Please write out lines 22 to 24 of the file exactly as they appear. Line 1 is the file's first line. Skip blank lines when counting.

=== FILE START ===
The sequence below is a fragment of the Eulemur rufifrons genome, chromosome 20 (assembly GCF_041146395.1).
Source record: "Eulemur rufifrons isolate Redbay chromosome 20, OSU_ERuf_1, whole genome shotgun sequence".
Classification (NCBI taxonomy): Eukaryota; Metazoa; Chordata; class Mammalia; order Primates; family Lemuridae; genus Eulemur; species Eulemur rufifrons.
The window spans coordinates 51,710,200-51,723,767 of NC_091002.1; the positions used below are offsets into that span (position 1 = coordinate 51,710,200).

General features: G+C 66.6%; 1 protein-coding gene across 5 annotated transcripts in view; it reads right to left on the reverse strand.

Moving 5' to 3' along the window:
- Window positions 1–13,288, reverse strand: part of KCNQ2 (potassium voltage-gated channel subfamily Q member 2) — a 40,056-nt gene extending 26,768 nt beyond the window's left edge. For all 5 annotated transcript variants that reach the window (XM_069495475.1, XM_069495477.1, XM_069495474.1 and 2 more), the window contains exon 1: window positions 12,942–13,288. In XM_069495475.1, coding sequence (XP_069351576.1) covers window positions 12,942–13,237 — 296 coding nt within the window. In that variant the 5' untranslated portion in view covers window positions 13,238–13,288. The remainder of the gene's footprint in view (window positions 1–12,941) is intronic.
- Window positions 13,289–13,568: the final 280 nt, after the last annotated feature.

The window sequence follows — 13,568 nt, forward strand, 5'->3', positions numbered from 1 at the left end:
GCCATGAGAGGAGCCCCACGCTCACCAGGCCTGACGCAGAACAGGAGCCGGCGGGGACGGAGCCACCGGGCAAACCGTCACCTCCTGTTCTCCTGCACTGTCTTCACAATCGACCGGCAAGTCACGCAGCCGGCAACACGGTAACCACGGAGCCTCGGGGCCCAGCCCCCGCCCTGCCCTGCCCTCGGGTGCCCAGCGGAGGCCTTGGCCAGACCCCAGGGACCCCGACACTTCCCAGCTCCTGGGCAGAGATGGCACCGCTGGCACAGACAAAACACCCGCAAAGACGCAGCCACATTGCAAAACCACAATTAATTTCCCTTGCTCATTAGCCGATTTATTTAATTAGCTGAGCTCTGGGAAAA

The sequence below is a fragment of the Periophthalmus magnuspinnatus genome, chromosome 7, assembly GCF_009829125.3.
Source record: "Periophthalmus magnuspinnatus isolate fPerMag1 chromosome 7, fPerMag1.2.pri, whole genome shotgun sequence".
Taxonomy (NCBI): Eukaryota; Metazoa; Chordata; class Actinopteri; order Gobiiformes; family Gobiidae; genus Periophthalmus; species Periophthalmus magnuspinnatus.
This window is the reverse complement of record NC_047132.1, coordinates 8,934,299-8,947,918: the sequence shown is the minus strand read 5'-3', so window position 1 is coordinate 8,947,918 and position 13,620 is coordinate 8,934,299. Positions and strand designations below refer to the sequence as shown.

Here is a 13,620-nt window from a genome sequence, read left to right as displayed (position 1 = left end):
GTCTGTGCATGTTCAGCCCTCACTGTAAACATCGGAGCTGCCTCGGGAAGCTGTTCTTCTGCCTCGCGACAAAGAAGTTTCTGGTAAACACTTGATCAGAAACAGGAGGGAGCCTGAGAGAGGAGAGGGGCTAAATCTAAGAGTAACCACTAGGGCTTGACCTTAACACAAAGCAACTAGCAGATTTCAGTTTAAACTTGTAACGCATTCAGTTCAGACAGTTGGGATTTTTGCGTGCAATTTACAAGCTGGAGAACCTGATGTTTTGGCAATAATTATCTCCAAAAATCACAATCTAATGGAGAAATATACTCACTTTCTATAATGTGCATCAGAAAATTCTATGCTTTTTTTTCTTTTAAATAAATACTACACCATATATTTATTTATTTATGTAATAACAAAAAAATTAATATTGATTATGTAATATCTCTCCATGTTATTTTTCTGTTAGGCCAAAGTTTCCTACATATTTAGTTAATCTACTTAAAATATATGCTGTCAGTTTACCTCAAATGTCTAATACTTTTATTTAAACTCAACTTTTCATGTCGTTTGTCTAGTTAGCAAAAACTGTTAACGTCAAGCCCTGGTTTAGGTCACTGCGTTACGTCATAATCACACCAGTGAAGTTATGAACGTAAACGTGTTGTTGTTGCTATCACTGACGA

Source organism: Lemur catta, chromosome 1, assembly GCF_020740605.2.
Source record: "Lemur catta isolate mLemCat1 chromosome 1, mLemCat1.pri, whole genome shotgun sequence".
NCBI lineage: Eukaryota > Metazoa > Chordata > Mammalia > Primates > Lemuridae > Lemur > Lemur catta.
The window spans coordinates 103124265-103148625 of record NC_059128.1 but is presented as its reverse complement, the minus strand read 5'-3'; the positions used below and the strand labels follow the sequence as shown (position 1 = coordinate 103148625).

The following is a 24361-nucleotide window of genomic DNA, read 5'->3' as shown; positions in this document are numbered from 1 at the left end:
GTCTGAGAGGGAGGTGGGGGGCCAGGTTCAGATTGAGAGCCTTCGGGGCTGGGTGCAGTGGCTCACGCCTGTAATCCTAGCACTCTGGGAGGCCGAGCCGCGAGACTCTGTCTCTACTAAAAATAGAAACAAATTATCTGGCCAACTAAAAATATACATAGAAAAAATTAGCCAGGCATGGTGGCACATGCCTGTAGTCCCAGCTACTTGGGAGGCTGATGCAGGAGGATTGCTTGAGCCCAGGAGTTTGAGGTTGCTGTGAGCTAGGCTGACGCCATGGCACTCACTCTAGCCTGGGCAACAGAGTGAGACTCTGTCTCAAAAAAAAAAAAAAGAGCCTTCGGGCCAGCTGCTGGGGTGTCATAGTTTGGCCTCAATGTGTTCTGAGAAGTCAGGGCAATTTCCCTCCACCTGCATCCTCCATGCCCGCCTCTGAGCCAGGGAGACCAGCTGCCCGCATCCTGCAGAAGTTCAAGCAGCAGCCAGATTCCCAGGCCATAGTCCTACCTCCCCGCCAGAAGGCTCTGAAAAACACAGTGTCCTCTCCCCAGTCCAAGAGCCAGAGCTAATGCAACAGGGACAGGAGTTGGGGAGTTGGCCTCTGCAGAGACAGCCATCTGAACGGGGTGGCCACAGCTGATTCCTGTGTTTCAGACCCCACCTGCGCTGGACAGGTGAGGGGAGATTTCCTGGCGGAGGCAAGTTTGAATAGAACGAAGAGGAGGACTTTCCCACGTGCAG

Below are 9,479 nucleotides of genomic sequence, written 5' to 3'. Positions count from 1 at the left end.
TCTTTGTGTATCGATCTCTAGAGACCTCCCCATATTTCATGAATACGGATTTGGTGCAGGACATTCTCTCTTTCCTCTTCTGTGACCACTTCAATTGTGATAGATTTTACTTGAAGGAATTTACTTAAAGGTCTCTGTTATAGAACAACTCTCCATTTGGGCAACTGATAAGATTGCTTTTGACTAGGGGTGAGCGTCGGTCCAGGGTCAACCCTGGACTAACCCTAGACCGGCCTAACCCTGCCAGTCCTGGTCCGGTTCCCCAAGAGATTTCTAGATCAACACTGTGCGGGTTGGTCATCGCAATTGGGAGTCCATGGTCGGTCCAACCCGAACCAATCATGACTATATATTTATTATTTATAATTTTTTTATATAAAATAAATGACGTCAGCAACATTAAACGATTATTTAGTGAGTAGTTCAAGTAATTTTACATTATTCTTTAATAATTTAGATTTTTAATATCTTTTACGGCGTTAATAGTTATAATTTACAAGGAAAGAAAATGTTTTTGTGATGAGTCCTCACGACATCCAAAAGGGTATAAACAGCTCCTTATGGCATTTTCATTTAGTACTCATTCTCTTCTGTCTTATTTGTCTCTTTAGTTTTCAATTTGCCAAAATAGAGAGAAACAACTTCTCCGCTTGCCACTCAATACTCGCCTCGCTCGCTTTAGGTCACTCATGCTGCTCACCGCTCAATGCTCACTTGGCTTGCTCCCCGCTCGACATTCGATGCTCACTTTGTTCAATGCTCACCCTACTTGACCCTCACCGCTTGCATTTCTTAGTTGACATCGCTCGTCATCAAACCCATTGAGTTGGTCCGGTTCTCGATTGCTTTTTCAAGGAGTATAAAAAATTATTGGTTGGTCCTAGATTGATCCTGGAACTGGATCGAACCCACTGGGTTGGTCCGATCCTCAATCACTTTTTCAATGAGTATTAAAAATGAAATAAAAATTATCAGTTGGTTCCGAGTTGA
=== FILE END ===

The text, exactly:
GTCTGAGAGGGAGGTGGGGGGCCAGGTTCAGATTGAGAGCCTTCGGGGCTGGGTGCAGTGGCTCACGCCTGTAATCCTAGCACTCTGGGAGGCCGAGCCGCGAGACTCTGTCTCTACTAAAAATAGAAACAAATTATCTGGCCAACTAAAAATATACATAGAAAAAATTAGCCAGGCATGGTGGCACATGCCTGTAGTCCCAGCTACTTGGGAGGCTGATGCAGGAGGATTGCTTGAGCCCAGGAGTTTGAGGTTGCTGTGAGCTAGGCTGACGCCATGGCACTCACTCTAGCCTGGGCAACAGAGTGAGACTCTGTCTCAAAAAAAAAAAAAAGAGCCTTCGGGCCAGCTGCTGGGGTGTCATAGTTTGGCCTCAATGTGTTCTGAGAAGTCAGGGCAATTTCCCTCCACCTGCATCCTCCATGCCCGCCTCTGAGCCAGGGAGACCAGCTGCCCGCATCCTGCAGAAGTTCAAGCAGCAGCCAGATTCCCAGGCCATAGTCCTACCTCCCCGCCAGAAGGCTCTGAAAAACACAGTGTCCTCTCCCCAGTCCAAGAGCCAGAGCTAATGCAACAGGGACAGGAGTTGGGGAGTTGGCCTCTGCAGAGACAGCCATCTGAACGGGGTGGCCACAGCTGATTCCTGTGTTTCAGACCCCACCTGCGCTGGACAGGTGAGGGGAGATTTCCTGGCGGAGGCAAGTTTGAATAGAACGAAGAGGAGGACTTTCCCACGTGCAG

Below are 9,479 nucleotides of genomic sequence, written 5' to 3'. Positions count from 1 at the left end.
TCTTTGTGTATCGATCTCTAGAGACCTCCCCATATTTCATGAATACGGATTTGGTGCAGGACATTCTCTCTTTCCTCTTCTGTGACCACTTCAATTGTGATAGATTTTACTTGAAGGAATTTACTTAAAGGTCTCTGTTATAGAACAACTCTCCATTTGGGCAACTGATAAGATTGCTTTTGACTAGGGGTGAGCGTCGGTCCAGGGTCAACCCTGGACTAACCCTAGACCGGCCTAACCCTGCCAGTCCTGGTCCGGTTCCCCAAGAGATTTCTAGATCAACACTGTGCGGGTTGGTCATCGCAATTGGGAGTCCATGGTCGGTCCAACCCGAACCAATCATGACTATATATTTATTATTTATAATTTTTTTATATAAAATAAATGACGTCAGCAACATTAAACGATTATTTAGTGAGTAGTTCAAGTAATTTTACATTATTCTTTAATAATTTAGATTTTTAATATCTTTTACGGCGTTAATAGTTATAATTTACAAGGAAAGAAAATGTTTTTGTGATGAGTCCTCACGACATCCAAAAGGGTATAAACAGCTCCTTATGGCATTTTCATTTAGTACTCATTCTCTTCTGTCTTATTTGTCTCTTTAGTTTTCAATTTGCCAAAATAGAGAGAAACAACTTCTCCGCTTGCCACTCAATACTCGCCTCGCTCGCTTTAGGTCACTCATGCTGCTCACCGCTCAATGCTCACTTGGCTTGCTCCCCGCTCGACATTCGATGCTCACTTTGTTCAATGCTCACCCTACTTGACCCTCACCGCTTGCATTTCTTAGTTGACATCGCTCGTCATCAAACCCATTGAGTTGGTCCGGTTCTCGATTGCTTTTTCAAGGAGTATAAAAAATTATTGGTTGGTCCTAGATTGATCCTGGAACTGGATCGAACCCACTGGGTTGGTCCGATCCTCAATCACTTTTTCAATGAGTATTAAAAATGAAATAAAAATTATCAGTTGGTTCCGAGTTGA